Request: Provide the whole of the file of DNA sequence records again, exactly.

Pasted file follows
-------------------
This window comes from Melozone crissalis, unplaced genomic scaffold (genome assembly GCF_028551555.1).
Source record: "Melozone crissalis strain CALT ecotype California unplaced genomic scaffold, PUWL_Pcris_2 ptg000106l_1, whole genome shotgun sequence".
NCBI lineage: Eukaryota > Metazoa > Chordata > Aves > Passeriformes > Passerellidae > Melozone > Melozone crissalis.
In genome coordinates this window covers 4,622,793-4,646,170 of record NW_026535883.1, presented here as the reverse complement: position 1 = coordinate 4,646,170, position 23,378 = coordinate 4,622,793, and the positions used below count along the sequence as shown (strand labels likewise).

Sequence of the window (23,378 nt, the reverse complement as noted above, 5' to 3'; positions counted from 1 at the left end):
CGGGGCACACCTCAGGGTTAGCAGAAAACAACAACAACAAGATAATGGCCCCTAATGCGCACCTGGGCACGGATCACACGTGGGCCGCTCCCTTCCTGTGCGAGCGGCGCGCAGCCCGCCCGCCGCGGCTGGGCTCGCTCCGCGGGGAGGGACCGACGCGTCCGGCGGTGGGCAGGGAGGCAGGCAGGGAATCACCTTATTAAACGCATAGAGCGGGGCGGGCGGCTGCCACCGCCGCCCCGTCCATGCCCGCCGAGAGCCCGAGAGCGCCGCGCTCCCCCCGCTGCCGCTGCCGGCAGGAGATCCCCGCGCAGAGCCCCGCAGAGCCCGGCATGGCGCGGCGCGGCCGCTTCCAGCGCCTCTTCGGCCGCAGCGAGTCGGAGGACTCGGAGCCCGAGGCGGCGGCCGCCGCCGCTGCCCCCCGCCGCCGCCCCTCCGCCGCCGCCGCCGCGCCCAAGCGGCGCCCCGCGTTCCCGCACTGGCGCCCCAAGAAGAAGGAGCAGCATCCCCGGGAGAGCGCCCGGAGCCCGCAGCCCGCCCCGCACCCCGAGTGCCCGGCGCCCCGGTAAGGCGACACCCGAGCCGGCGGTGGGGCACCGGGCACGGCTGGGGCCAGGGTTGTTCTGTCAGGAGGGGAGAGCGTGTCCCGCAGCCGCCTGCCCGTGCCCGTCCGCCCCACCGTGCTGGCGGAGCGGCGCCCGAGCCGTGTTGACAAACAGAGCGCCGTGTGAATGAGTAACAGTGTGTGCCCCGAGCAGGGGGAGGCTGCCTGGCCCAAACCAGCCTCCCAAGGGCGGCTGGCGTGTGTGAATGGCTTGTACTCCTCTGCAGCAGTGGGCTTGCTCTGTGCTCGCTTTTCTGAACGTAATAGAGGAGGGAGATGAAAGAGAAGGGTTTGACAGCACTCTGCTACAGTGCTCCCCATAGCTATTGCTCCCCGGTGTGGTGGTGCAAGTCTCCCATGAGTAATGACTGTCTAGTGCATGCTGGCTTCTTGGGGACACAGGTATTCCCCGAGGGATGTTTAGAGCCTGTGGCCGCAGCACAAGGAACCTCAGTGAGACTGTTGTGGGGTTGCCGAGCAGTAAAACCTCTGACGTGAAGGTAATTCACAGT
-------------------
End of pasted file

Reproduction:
This window comes from Melozone crissalis, unplaced genomic scaffold (genome assembly GCF_028551555.1).
Source record: "Melozone crissalis strain CALT ecotype California unplaced genomic scaffold, PUWL_Pcris_2 ptg000106l_1, whole genome shotgun sequence".
NCBI lineage: Eukaryota > Metazoa > Chordata > Aves > Passeriformes > Passerellidae > Melozone > Melozone crissalis.
In genome coordinates this window covers 4,622,793-4,646,170 of record NW_026535883.1, presented here as the reverse complement: position 1 = coordinate 4,646,170, position 23,378 = coordinate 4,622,793, and the positions used below count along the sequence as shown (strand labels likewise).

Sequence of the window (23,378 nt, the reverse complement as noted above, 5' to 3'; positions counted from 1 at the left end):
CGGGGCACACCTCAGGGTTAGCAGAAAACAACAACAACAAGATAATGGCCCCTAATGCGCACCTGGGCACGGATCACACGTGGGCCGCTCCCTTCCTGTGCGAGCGGCGCGCAGCCCGCCCGCCGCGGCTGGGCTCGCTCCGCGGGGAGGGACCGACGCGTCCGGCGGTGGGCAGGGAGGCAGGCAGGGAATCACCTTATTAAACGCATAGAGCGGGGCGGGCGGCTGCCACCGCCGCCCCGTCCATGCCCGCCGAGAGCCCGAGAGCGCCGCGCTCCCCCCGCTGCCGCTGCCGGCAGGAGATCCCCGCGCAGAGCCCCGCAGAGCCCGGCATGGCGCGGCGCGGCCGCTTCCAGCGCCTCTTCGGCCGCAGCGAGTCGGAGGACTCGGAGCCCGAGGCGGCGGCCGCCGCCGCTGCCCCCCGCCGCCGCCCCTCCGCCGCCGCCGCCGCGCCCAAGCGGCGCCCCGCGTTCCCGCACTGGCGCCCCAAGAAGAAGGAGCAGCATCCCCGGGAGAGCGCCCGGAGCCCGCAGCCCGCCCCGCACCCCGAGTGCCCGGCGCCCCGGTAAGGCGACACCCGAGCCGGCGGTGGGGCACCGGGCACGGCTGGGGCCAGGGTTGTTCTGTCAGGAGGGGAGAGCGTGTCCCGCAGCCGCCTGCCCGTGCCCGTCCGCCCCACCGTGCTGGCGGAGCGGCGCCCGAGCCGTGTTGACAAACAGAGCGCCGTGTGAATGAGTAACAGTGTGTGCCCCGAGCAGGGGGAGGCTGCCTGGCCCAAACCAGCCTCCCAAGGGCGGCTGGCGTGTGTGAATGGCTTGTACTCCTCTGCAGCAGTGGGCTTGCTCTGTGCTCGCTTTTCTGAACGTAATAGAGGAGGGAGATGAAAGAGAAGGGTTTGACAGCACTCTGCTACAGTGCTCCCCATAGCTATTGCTCCCCGGTGTGGTGGTGCAAGTCTCCCATGAGTAATGACTGTCTAGTGCATGCTGGCTTCTTGGGGACACAGGTATTCCCCGAGGGATGTTTAGAGCCTGTGGCCGCAGCACAAGGAACCTCAGTGAGACTGTTGTGGGGTTGCCGAGCAGTAAAACCTCTGACGTGAAGGTAATTCACAGT